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Roger Federer is the two-time defending champion at the Australian Open.

Five Keys To A Federer Three-Peat At The Australian Open

Infosys ATP Beyond The Numbers explains how Federer can win his 21st Grand Slam Down Under

The blueprint for Roger Federer to three-peat in Melbourne this year has already been written. It’s simply a rinse and repeat of the successful strategies that delivered Grand Slam glory Down Under the past two years.

An Infosys ATP Beyond The Numbers analysis of Federer’s successful 2017 and 2018 campaigns in Melbourne can be broken down into five takeaways that make it easier to understand where the Swiss maestro crafts his statistical advantage.

1. First Serves - Make Six & Win Eight
Federer has averaged making 62 per cent of his first serves throughout his career, and made 61 per cent winning the Australian Open in 2018, and 63 per cent in 2017. If he makes more than that, then power will likely be sacrificed and first-serve points won will surely drop. If he makes less, then he allows too much exposure to his second serve.

Federer has averaged winning 77 per cent of his first serves in his career, and won 82 per cent in Melbourne in 2018, and 78 per cent in 2017. It must be nice for the Swiss to keep his first serve averages right in his wheelhouse so he does not feel the pressure of having to elevate to capture Grand Slams.

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2. Baseline - Hopefully Break Even
It’s hard to imagine that Federer has won 14 straight matches in Melbourne the past two years but has a losing percentage in baseline points won. Federer has amazingly lost 12 more points than he has won (718 lost, 706 won) the past two years in Melbourne even though he won every match.

Baseline Points Won
2017: = 384/792 = 48.5%
2018: = 322/632 = 50.9%
Combined: 706/1424 = 49.6%

3. Approach - Pressure Coming Forward
Federer’s win percentages move from slightly negative to extremely positive once he moves from the back of the court to the front. He has averaged winning almost three out of four points (72.5%) coming forward the past two years in Melbourne. Federer’s preferred strategy is to come in with a forehand approach against a backhand passing shot.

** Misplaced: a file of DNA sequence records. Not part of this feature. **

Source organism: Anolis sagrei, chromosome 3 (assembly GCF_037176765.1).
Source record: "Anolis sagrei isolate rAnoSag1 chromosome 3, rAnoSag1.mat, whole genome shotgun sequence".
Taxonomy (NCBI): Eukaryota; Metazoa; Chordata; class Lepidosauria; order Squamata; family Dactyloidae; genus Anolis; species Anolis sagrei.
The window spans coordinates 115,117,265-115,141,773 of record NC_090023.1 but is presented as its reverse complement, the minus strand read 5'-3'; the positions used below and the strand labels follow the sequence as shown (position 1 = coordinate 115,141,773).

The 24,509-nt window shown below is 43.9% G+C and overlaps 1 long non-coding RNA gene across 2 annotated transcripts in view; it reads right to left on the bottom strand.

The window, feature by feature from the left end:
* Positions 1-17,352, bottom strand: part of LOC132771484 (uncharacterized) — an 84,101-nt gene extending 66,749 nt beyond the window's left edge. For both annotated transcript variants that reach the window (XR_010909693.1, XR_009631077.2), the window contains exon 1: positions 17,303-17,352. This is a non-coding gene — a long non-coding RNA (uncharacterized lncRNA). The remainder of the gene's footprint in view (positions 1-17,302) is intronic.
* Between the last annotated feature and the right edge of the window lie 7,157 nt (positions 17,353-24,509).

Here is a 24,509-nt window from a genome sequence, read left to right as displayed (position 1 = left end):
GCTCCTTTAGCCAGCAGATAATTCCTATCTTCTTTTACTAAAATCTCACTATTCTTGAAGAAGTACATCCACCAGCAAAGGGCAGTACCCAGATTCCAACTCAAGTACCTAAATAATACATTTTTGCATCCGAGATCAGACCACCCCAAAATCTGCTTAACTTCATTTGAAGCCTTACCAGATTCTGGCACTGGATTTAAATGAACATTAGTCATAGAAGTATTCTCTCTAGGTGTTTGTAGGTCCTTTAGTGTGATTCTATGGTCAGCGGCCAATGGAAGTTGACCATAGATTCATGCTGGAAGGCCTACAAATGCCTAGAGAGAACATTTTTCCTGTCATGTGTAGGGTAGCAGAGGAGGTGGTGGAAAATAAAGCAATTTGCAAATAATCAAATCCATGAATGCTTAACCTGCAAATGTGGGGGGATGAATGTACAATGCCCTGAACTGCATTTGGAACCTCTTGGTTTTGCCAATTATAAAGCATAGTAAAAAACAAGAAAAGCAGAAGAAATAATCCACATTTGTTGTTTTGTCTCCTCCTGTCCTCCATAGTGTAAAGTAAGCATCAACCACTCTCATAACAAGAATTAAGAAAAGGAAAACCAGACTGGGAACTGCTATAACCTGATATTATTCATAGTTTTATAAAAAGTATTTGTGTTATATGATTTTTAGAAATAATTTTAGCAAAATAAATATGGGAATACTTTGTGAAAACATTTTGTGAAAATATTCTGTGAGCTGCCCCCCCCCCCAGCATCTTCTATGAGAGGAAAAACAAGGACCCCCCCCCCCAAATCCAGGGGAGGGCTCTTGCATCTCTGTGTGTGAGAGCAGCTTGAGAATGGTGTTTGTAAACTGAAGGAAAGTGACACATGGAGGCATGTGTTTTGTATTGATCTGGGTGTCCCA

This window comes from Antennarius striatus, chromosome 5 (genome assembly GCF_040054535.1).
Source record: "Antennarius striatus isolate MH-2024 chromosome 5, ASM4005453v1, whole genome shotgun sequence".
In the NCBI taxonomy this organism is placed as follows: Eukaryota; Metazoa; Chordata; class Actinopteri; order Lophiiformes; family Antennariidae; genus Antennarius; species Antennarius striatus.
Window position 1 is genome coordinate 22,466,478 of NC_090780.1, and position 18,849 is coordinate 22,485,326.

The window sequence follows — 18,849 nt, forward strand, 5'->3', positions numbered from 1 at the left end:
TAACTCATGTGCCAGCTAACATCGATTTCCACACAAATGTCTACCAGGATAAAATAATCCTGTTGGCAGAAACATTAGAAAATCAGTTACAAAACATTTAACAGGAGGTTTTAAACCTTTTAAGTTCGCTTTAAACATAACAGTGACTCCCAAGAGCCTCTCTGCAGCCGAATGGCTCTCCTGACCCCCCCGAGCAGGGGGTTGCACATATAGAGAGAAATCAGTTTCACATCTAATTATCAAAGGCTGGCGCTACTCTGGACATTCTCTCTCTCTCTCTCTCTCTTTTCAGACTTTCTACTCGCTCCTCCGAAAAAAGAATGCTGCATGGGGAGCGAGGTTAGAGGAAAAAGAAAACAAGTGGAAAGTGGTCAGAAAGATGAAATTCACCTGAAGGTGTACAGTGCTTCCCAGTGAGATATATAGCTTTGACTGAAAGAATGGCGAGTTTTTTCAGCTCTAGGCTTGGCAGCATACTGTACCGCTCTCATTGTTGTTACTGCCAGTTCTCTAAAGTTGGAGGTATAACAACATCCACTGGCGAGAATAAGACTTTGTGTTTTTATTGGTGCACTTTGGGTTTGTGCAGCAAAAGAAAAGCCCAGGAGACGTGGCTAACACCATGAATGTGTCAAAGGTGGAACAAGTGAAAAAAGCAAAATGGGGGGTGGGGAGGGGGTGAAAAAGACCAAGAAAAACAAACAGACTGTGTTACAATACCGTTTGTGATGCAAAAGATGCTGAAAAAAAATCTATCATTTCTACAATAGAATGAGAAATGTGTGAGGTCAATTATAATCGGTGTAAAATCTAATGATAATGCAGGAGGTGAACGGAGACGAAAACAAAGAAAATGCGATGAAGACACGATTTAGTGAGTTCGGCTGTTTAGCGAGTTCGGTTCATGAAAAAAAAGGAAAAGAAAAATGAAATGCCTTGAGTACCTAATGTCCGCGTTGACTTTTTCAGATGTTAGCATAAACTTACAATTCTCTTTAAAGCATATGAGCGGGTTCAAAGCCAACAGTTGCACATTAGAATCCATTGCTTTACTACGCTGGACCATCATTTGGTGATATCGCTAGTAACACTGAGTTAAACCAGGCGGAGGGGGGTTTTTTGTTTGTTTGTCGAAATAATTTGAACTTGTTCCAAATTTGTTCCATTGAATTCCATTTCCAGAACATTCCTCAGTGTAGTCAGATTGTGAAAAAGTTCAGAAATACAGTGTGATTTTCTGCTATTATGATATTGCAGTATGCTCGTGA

Net Points Won
2017: 175/242 = 72.3%
2018: 139/191 = 72.8%
Combined: 314/433 = 72.5%

4. Rally Length - First Strike Rules
Federer crafts his advantage much more in short rallies, where the serve and return reign supreme, than in longer rallies.

Federer: Rally Length/Points Played

Rally Length



0-4 Shots



5-8 Shots



9+ Shots



When you examine points won and lost at each rally length, it’s clear to see that Federer prefers to play shorter points much more, because that’s exactly where he wins the most. He has won 220 more points than he has lost in the 0-4 rally length the past two years in Melbourne, which is more than 300 per cent greater than the other two rally lengths combined.

2017 & 2018 Combined: Aggregate of Points Won & Lost
0-4 Shots = + 220 points won
5-8 Shots = + 41 points won
9+ Shots = + 26 points won

5. Forehands = Hit As Many As Possible
Everything about Federer’s forehand screams dominance Down Under. His signature groundstroke has totaled almost twice as many winners as his backhand (206 forehand/114 backhand) during the past two years while also yielding less forced and unforced errors.

Forehand v Backhand Comparison
Forehand = 206
Backhand = 114

Forced Errors
Forehand = 214
Backhand = 230

Unforced Errors
Forehand = 196
Backhand = 200

If Federer is to three-peat, he does not need to reinvent his game or try to elevate his performance to an unrealistically high level. It’s all about knowing exactly what works and making the opponent bend to Federer's intentions.

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